WITH the name Faiz, legendary and progressive Urdu poet Faiz Ahmed Faiz comes to one’s mind. The listener or reader becomes sure that it is about Faiz Ahmed Faiz if the word poet and poetry is also mentioned with the name.
It is because most of the Urdu readers don’t know that there is another Faiz, who is perhaps the youngest poet of Pashto language. Even the new generation of Pashto readers also knows little about this great poet, who left a treasure of poetry despite the fact that he spent a short span of time in this world.
Sa ghajanay shan naghmay awredal kegi Pa sehra kay charta Faiz ghazal sara day (Listen to the tragic songs It seems Faiz is humming in the desert)
Faizullah Faiz died of tuberculosis in 1967 when he was only 24, which was considered an incurable disease at that time, but he is still alive in his poetry as he has personified his grief, sorrow, hope and the circumstances of his age in his poems and ghazals.
Born in 1943, Faiz couldn’t continue his studies after grade V as he was affected by tuberculosis. He was admitted to Liaquat Memorial Hospital and then taken to Dadar Sanitarium for treatment but he couldn’t survive.
Being a TB patient he was kept in isolation as healthy people were afraid of being infected by the disease due to interaction with the patient. Though the disease couldn’t dent his will, yet he complained to Allah Almighty against his loneliness.
Ma pa yo moti zarhgi kay ta abad krahy Sta pa domra loi jahan k may zai nishta (I have accommodated you in my fist-like small heart But there is no room for me in your vast world)
Faiz, a native of Karak district, died young as one of his teachers, Wazir Zada, had predicted about him. “Such brilliant children don’t live for long. He will become famous across the world if death doesn’t snatch him from us,” the teacher was quoted as saying about him.
Faiz didn’t surrender to the disease and continued to write tirelessly until his last breath. He wrote his masterpiece poem ‘TB’ just one week before his death. He struggled with the disease but didn’t stop to read books, newspapers and magazines despite the instructions of doctors to take as much rest as he could.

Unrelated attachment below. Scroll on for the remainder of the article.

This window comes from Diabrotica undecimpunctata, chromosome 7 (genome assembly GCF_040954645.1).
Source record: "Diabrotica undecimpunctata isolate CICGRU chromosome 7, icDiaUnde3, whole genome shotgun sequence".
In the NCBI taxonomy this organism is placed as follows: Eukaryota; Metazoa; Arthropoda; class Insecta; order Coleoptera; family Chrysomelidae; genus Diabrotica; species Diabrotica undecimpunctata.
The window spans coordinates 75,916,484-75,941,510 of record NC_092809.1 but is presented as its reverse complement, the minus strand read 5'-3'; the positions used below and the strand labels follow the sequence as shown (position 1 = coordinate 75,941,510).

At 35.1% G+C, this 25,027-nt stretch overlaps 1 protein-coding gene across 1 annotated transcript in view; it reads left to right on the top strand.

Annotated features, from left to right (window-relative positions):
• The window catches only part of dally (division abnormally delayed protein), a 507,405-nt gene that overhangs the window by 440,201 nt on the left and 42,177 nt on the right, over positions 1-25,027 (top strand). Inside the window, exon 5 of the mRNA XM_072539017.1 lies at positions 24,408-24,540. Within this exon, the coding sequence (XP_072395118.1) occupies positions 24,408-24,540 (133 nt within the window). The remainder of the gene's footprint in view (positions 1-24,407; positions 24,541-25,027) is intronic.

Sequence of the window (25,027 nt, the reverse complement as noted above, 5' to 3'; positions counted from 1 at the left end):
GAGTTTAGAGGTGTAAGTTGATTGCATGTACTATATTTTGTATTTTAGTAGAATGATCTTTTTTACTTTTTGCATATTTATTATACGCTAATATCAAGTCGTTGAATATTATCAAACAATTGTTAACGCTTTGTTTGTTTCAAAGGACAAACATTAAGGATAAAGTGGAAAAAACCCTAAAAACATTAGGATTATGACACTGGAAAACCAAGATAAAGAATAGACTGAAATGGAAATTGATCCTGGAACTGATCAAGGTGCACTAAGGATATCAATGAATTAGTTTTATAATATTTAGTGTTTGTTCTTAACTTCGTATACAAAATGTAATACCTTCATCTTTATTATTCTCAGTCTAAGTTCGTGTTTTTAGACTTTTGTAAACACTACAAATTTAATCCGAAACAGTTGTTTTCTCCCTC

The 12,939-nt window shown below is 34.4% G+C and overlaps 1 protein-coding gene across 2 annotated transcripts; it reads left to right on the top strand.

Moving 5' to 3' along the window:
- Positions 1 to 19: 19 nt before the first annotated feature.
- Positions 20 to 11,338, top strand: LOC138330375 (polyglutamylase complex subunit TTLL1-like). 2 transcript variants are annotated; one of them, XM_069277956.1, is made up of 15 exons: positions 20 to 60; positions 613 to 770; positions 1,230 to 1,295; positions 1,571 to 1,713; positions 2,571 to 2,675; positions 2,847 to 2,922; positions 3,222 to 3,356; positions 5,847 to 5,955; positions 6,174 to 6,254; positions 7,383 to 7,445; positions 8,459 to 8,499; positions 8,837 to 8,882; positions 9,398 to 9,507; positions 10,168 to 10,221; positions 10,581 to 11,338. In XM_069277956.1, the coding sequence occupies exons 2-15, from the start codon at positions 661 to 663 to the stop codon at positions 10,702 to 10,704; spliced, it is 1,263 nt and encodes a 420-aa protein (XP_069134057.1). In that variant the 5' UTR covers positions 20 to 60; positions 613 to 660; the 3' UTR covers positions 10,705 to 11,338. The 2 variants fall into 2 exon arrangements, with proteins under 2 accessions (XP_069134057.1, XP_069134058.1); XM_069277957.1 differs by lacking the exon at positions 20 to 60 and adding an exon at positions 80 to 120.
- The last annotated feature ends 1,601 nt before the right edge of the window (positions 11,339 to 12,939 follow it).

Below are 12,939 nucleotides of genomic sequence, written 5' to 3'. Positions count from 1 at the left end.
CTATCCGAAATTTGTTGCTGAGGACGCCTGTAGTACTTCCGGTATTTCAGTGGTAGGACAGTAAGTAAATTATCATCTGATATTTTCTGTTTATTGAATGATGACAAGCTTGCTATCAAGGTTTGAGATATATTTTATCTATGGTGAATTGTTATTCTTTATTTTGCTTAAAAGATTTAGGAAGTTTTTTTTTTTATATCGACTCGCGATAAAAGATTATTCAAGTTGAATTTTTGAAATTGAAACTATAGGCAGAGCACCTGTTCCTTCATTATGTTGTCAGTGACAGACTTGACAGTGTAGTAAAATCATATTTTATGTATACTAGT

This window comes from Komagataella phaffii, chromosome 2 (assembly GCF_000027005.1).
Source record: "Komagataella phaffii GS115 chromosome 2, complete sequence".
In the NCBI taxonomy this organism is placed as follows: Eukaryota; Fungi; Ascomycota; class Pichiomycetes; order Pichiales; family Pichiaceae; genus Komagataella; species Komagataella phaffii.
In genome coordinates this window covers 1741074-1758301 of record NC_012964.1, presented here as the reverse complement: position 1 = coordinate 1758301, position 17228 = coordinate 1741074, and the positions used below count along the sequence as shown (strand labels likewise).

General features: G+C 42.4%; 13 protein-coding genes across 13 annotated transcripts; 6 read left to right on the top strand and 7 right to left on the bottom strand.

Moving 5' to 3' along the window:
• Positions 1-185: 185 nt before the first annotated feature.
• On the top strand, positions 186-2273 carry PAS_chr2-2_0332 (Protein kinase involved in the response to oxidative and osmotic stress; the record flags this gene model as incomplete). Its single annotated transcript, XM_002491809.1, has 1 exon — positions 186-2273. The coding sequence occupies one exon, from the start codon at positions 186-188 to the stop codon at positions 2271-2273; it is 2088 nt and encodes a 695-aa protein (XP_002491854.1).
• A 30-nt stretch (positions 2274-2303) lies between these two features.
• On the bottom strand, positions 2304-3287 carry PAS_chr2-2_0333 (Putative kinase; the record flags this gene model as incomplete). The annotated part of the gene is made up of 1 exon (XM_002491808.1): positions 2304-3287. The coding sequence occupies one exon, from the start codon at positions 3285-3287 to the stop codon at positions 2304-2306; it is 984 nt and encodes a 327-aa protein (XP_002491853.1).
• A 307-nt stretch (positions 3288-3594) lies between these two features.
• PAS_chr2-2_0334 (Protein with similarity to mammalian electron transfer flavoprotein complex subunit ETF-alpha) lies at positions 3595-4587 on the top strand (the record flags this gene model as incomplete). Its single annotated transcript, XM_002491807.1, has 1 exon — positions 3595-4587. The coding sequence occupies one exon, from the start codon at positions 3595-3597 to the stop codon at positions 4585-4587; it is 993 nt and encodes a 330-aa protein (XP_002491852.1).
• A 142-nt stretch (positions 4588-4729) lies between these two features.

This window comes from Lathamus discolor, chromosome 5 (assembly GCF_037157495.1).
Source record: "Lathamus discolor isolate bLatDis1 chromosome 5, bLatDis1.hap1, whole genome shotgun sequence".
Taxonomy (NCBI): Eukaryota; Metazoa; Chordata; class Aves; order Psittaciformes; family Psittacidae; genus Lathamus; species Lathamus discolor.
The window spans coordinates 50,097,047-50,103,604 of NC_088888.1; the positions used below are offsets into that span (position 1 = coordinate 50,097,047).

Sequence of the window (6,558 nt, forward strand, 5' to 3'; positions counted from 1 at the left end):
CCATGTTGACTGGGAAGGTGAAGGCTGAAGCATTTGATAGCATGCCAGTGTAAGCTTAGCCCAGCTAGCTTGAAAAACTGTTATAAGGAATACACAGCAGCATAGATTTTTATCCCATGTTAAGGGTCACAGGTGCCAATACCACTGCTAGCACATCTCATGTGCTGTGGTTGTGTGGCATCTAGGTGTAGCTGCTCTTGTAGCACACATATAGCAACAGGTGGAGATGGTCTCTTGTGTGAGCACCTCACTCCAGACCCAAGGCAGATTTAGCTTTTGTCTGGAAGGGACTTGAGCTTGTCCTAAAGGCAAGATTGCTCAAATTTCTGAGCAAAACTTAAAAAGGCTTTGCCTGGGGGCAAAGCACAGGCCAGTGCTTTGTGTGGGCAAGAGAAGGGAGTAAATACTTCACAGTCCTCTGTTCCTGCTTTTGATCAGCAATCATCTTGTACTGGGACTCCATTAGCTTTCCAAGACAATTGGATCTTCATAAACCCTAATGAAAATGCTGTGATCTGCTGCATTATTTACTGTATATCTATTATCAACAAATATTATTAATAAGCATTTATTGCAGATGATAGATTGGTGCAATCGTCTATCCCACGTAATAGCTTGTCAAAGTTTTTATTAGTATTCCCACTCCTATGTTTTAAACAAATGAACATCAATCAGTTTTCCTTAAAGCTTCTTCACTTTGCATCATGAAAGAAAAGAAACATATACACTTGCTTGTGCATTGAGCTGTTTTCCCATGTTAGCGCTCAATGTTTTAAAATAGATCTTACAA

His first poetry book ‘Da Zwand Pegham’ (The message of life) was published when he was only 15 but even his preliminary writings have all the qualities of great poetry.
“Faiz is not a graduate of the college of arts and literature. He has not got an opportunity to read the books of great writers of other countries. However, nature has taught him in its own school the knowledge, which can’t be confined to a building of college,” says Andesh Shamsul Qamar, a renowned Pashto poet and friend of Faiz.
The foreword of his first book was written by Andesh as both the great poets were admitted to Dadar Sanitarium for treatment of tuberculosis.
According to Andesh, Faiz deeply studied his society, people and collective life of his nation. He is a representative writer of his age and a poet of love and humanity.
The second book of Faiz ‘Khob au Khial’ (Dream and thought) was published in 1964 while his third book ‘Nemgarhi Armanoona’ (The unaccomplished wishes) was published in 1980 well after his death.
Recently Qadir Shah and Siraj Khattak have collected and compiled all the published and unpublished poetry of Faiz to pay homage to this great poet and introduce him to the new generation of Pashto readers. The book entitled ‘Da Faiz Kulyat’ has been published by a literary organisation of district Karak, Al-Noor Adabi Tolana Ganderi Khattak.
However, it is difficult to say that the book contains all his unpublished poetry. The compilers of the book themselves say that they have some other poems of Faiz but they are suspicious about their authenticity so they haven’t been included in the book. Now it is for the researchers and academicians to come forward and determine the authenticity of these poems.
The articles of renowned writers Andesh Shamsul Qamar, Hamesh Khalil, Ikramullah Ikram, Prof Rehmatullah Dard, Abdul Rahim Majzoob, Dr Mohammad Azam Azam (late), Saleem Raz, Dr Iqbal Naseem Khattak, Dr Rajwali Shah Khattak, Prof Fazl Wali Nagar, Heran Khattak, Dr Israr, Akhtar Zaman Khattak and Banaras Khan Khattak are also included in the book that made it more interesting and informative.
The poetic tribute of M.R. Shafaq, Prof Noor Shahjehan Anwar, Saleem Raz and Hazrat Zubair Zubair are also part of the book.
Akhtar Zaman Khattak (late) in his article on Faizullah Faiz compared him with English poet Keats. Both of them died at a young age and contributed a lot to the literature of their respective languages.
Love, humanity, nationalism and sufferings of downtrodden are significant topics of Faiz’s poetry. Besides glorifying Islamic virtues in his poetry, Faiz has also written heart touching pieces on his personal sufferings and generalised them to make them a common property of the entire human race.
His poems on sufferings of downtrodden placed him among top progressive poets. Some of his poems like ‘TB’, ‘Srheekay’ and ‘Da Loyo Loyo Qudratoono Khudaya’ can be termed, without any exaggeration, masterpieces of Pashto poetry.
The compilers of ‘Da Faiz Kulyat’ have vowed to collect and publish his letters and prose soon. The publishing of 640-page ‘Da Faiz Kulyat’ is a laudable effort on the part of the compilers, however, other Pashto writers and researchers should contribute in this regard to rediscover the great poet, who deserves reverence but is receding into oblivion.